Timeline: A year of the Conficker worm


As Microsoft highlighted in its most recent security report, worms have been one of the biggest security threats of 2009, and the Conficker worm has been the main driver for this.

Security firm Trend Micro says the worm is now one year old, so we've rounded up some of the biggest events that have occurred in its short life.

January 2009: The worm, also known as Kido or Downadup, was seen in the wild in various forms since late 2008, but now it really started to make a big impact. The worm spread to infect 3.5 million Windows PCsi, but then quickly rose to over nine million.

February 2009: The worm became so serious that Microsoft put $250,000 of its own money up for information on the gang that was responsible for creating the worm.

One of the big problems with Conficker was that it was so adaptable. This was illustrated when researchers published details of a new variant of the most serious Conficker B strain.

Then, Conficker spread its way through hospital PCs in Sheffield, the Ministry of Defence, the House of Commons, cost one council 1 million, and caused another to allow thousands of drivers to escape traffic fines.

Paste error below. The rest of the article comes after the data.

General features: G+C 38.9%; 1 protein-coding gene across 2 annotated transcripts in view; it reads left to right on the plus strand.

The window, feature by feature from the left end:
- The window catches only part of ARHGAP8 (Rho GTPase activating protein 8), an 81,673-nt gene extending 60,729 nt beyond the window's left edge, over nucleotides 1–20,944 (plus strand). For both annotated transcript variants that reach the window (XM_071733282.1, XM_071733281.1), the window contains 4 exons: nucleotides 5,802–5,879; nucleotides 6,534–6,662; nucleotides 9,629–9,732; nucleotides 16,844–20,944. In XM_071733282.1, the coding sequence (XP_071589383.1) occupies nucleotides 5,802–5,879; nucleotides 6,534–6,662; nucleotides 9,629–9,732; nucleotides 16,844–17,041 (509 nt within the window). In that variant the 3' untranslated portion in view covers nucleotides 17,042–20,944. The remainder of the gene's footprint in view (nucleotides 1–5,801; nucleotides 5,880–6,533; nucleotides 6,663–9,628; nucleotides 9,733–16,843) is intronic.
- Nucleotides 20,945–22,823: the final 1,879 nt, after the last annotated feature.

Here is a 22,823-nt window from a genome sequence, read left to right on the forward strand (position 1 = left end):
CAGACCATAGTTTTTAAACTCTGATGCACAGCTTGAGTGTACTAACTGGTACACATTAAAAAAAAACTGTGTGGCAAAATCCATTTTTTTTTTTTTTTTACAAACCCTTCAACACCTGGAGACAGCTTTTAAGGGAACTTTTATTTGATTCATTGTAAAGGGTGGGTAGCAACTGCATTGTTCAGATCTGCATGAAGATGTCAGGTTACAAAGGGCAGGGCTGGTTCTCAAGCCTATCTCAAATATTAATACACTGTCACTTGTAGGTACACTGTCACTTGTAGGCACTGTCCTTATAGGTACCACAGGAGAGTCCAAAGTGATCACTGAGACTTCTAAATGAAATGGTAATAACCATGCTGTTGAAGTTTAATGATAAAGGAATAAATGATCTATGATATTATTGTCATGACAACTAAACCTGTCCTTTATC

April 2009: The security world waited with baited breath as Conficker looked to change operations and contact domains, presumably for new instructions. The deadline came and went and nothing much happened.

Conficker tried to establish a link, but experts didn't see any new instructions.

Eight days later, security researchers discovered that a Conficker had updated through a dropper', and had started talking to servers connected to another botnet, Waledec.

The owners of Conficker and Waledac had decided to collaborate, and Conficker was now a distributor of Waledac as well as scareware.

September 2009: Security firm BitDefender claimed that Conficker was re-emerging as a threat.

October 2009: Oxford Brooks University suffers an attack which forces it to close systems.

But as the head of the Conficker Working Group stated in an interview with IT PRO, this could be the tip of a very big iceberg as most companies do not talk about being hit by a Conficker attack